So is anyone else buying a house right now?

Discussion in 'The Backstage' started by Biddlin, Aug 20, 2019.

  1. Biddlin

    Biddlin Well-Known Member

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    Old Foothill Farms just doesn't have the same cachet as London. :cool:
    San Francisco prices are more like $1150/sqft.
     
  2. donepearce

    donepearce Well-Known Member

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    Cachet be damned! That looks like a nice place to live.
     
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  3. Biddlin

    Biddlin Well-Known Member

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    The fellow I bought it from is about to retire from a civil service job that I once held. During the tour we joked about shared experiences and he gave me a history of what renovations and repairs had been done, showed me a couple of small defects that needed attention and negotiated the price downward after the inspection revealed a couple of more items. It has two screened in porches an open concept kitchen dining and living area, a very large garage and RV parking area. I will have a dedicated room for my instruments and gear. And two of the bathrooms have Jacuzzi tubs.... Our current shack has one small bathtub/shower combo and a second bathroom has a shower stall so small that I bang my elbows on the walls and door if I turn around.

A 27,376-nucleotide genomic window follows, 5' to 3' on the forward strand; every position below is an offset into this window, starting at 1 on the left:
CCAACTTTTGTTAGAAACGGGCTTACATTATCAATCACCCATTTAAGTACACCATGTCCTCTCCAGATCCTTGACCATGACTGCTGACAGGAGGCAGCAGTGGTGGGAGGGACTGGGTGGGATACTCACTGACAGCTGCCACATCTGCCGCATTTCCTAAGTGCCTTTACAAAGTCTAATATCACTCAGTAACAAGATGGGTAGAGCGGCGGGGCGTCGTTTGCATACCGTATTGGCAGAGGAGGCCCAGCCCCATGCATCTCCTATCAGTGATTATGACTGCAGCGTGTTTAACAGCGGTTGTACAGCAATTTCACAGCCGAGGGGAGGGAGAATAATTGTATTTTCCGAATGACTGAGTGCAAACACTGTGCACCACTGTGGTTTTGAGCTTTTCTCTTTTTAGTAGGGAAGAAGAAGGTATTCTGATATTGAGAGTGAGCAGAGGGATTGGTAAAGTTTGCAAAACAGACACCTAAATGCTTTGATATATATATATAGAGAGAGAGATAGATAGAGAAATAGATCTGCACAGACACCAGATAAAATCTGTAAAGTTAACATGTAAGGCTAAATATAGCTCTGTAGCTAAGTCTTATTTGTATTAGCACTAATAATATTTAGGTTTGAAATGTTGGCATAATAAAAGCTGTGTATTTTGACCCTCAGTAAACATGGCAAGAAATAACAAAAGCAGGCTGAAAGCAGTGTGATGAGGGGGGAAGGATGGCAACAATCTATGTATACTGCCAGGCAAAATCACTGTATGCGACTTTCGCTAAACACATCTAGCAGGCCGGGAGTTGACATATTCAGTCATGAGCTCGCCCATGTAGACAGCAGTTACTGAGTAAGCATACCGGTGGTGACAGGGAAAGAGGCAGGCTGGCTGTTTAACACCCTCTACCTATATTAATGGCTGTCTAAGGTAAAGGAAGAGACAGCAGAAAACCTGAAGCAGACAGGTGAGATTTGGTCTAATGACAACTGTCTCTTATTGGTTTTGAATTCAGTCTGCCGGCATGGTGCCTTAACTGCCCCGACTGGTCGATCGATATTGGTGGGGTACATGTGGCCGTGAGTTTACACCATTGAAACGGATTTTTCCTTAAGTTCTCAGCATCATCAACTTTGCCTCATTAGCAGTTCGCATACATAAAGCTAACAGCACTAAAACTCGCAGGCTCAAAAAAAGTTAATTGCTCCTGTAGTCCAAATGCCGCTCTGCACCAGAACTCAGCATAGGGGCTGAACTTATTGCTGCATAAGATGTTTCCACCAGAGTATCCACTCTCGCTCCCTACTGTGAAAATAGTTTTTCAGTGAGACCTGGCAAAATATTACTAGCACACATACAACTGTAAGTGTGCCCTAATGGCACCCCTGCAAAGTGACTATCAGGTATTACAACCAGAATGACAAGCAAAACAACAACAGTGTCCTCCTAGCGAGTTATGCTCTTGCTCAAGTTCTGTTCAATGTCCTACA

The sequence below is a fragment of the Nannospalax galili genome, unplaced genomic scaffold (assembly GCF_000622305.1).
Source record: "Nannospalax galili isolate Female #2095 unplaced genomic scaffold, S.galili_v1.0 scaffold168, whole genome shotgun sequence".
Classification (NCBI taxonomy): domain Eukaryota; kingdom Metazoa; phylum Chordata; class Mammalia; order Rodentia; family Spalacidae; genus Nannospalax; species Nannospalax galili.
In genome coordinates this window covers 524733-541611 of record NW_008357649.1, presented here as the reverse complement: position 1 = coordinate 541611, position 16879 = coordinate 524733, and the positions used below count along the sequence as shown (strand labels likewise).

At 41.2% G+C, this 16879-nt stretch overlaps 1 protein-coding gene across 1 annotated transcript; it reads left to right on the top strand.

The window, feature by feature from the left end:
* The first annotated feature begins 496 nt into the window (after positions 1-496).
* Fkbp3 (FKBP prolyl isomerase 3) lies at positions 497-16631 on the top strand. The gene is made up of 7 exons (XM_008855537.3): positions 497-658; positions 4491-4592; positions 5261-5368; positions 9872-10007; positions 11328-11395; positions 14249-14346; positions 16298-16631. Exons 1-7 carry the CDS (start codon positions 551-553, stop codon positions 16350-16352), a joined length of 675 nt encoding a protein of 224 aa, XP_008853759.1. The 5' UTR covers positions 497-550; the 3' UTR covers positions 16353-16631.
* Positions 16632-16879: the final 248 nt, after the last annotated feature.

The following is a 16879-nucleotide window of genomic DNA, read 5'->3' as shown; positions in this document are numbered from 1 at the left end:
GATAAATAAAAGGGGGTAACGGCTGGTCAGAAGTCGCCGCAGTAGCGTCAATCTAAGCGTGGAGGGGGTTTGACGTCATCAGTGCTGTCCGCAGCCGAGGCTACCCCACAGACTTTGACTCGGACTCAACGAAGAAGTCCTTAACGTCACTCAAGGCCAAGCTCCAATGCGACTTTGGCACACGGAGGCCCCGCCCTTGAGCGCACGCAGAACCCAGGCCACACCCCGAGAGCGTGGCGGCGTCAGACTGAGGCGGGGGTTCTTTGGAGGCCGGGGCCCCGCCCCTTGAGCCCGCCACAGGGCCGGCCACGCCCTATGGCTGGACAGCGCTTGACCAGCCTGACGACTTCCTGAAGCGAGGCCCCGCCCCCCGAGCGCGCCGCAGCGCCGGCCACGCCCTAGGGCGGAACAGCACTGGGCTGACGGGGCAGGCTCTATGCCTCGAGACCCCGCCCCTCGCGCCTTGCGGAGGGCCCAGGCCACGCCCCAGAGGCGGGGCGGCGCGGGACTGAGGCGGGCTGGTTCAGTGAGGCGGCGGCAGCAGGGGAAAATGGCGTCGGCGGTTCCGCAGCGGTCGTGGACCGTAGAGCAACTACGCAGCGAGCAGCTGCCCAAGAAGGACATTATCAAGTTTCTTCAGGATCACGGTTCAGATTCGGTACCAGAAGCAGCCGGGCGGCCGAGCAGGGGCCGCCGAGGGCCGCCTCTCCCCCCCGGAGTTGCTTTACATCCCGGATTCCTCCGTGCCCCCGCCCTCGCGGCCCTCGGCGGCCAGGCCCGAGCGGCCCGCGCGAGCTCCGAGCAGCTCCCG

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  4. Biddlin

    Biddlin Well-Known Member

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    "But as he descended the hill, a sadness came upon him, and he thought in his heart:
    How shall I go in peace and without sorrow? Nay, not without a wound in the spirit shall I leave this city.
    Long were the days of pain I have spent within its walls, and long were the nights of aloneness; and who can depart from his pain and his aloneness without regret?
    Too many fragments of the spirit have I scattered in these streets, and too many are the children of my longing that walk naked among these hills, and I cannot withdraw from them without a burden and an ache.
    It is not a garment I cast off this day, but a skin that I tear with my own hands.
    Nor is it a thought I leave behind me, but a heart made sweet with hunger and with thirst.

    Yet I cannot tarry longer."
    Khalil Gibran-The Prophet.
    This home I'm leaving is by most standards substandard. It was built from a kit provided to the first owner in 1956/57. It has no insulation and is built on less than stable ground. The foundation/slab has been slowly creeping south toward a creek since it was laid. If I put a marble on the floor against the North wall, it rolls South to the front door, only interrupted by the 1/4" crack in the living room floor, which can be seen out on the East facing patio and on the West facing exterior wall. A 1/2" about 28" long can be found in a master bedroom wall and on the exterior as well. The place has suffered perhaps 100 small earthquakes and the house is ready to knock down before it falls.